Solitary by Zev Bagel

A powerful tale of the search for meaning, freedom and family bonds. Duncan, a Canadian writer, is incarcerated in Iran’s notorious Evin prison. Hamid, in an adjacent cell, bores a hole in his wall through which the two men whisper their stories, discovering their vastly different experiences, and their shared humanity. Winner of the David Adams Richards award for best novel, the judge described Solitary as “a powerful, propulsive read.” Based on a true story.

The End of Her: Racing Against Alzheimer’s to Solve a Murder by Wayne Hoffman

Who was behind the brutal murder of my great-grandmother? wondered Wayne Hoffman, a New York City-based journalist and novelist. The crime wasn't just a family legend-it made headlines across Canada in 1913-but her killer had never been found. In The End of Her, Hoffman meticulously researches this century-old tragedy, while facing another: his mother's decline from Alzheimer's.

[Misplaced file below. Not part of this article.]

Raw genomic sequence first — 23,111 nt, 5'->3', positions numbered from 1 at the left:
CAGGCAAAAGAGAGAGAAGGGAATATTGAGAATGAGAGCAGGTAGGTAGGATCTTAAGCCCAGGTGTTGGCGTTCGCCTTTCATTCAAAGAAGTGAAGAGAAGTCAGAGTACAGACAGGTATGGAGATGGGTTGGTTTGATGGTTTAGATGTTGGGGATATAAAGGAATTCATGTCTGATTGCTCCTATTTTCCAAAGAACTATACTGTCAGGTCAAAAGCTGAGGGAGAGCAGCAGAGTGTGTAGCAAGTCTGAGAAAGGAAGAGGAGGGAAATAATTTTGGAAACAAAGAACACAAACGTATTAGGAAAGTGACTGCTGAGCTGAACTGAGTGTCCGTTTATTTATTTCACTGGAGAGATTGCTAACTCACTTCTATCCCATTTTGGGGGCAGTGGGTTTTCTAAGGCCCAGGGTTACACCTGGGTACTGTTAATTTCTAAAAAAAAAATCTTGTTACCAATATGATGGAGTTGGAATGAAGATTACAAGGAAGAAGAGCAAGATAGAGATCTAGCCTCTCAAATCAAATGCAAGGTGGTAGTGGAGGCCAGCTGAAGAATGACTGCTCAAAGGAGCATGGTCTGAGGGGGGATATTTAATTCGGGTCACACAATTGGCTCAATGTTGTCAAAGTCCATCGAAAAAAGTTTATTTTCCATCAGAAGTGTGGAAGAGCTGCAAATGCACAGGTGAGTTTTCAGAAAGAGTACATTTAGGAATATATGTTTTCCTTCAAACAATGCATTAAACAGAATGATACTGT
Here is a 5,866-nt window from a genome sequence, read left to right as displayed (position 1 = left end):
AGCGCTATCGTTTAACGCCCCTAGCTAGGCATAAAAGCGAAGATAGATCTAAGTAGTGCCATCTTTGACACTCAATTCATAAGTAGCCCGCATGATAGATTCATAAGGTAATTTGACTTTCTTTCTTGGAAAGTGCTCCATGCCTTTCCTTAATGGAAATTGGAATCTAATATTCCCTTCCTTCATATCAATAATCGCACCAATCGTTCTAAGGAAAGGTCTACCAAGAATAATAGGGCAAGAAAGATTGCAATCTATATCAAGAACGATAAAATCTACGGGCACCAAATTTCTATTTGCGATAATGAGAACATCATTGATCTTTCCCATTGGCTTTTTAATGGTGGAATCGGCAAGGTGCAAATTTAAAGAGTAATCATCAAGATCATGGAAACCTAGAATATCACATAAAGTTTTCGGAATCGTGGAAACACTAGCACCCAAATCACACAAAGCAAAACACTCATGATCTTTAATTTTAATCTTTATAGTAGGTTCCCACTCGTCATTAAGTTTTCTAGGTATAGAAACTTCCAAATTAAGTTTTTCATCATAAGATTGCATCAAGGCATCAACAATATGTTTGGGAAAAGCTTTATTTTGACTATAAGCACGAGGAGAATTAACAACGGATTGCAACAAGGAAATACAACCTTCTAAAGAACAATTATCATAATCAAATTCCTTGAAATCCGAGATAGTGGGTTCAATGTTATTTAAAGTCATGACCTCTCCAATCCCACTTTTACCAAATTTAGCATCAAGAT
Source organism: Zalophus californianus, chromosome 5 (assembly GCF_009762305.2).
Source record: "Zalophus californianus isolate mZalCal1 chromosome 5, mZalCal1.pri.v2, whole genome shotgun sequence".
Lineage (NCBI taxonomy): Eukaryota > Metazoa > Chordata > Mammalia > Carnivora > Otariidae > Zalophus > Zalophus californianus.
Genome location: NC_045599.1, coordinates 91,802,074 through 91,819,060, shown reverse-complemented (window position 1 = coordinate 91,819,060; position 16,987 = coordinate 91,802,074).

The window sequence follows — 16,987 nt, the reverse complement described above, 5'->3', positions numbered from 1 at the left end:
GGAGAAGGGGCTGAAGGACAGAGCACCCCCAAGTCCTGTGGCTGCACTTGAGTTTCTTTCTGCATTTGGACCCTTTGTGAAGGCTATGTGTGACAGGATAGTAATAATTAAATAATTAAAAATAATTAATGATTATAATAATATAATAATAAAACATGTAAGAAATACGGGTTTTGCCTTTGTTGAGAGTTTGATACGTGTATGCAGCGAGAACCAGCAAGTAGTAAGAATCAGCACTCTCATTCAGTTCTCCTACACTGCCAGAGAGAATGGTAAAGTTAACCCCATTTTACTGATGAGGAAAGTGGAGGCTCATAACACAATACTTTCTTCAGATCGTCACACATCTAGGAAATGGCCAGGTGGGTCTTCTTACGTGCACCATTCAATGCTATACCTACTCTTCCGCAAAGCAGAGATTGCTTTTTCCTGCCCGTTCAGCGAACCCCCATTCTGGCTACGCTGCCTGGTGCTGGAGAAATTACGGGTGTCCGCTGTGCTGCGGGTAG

The Devil to Pay: An Inspector Green Mystery by Barbara Fradkin

When a man disappears, the police conclude he is simply fleeing an unhappy home and a mountain of debt. Then a body is discovered. Inspector Green’s daughter, a rookie patrol officer, fears that her actions precipitated the murder and starts to dig for answers. Her search leads her straight into the path of danger. And another body.

The Healer’s Journey by Jeanette Winsor

When Thomas Morley, a young Newfoundland fisherman, is rescued from death by the local witch, he discovers he has the ability to cure sickness and charm blood. A gift, he is told, until seizures and blackouts have him glancing into the future, a place that frightens and confuses him. With folk lore and superstition roiling his world, he knows he’s cursed.

The Days That Are No More: Tales of Kent County New Brunswick by Loney Hudson

The Days That Are No More chronicles people from Kent County, New Brunswick during the 1920s through the 1980s in communities of Targettville, Main River, Bass River, Smith Corner, Emerson, Harcourt, Clairville, Beersville, Fordsmills, Brown's Yard, West Branch, South Branch, Mundleville, and Rexton. They tell of a time when most of the people of Kent County had large families, and children left home at a very young age to find work wherever it could be found. Life was often hard. They lived through war and poverty, and experienced hardships and modernization. This immersive collection of lives tells of a time that no longer exists, except in the heart and minds of booklovers.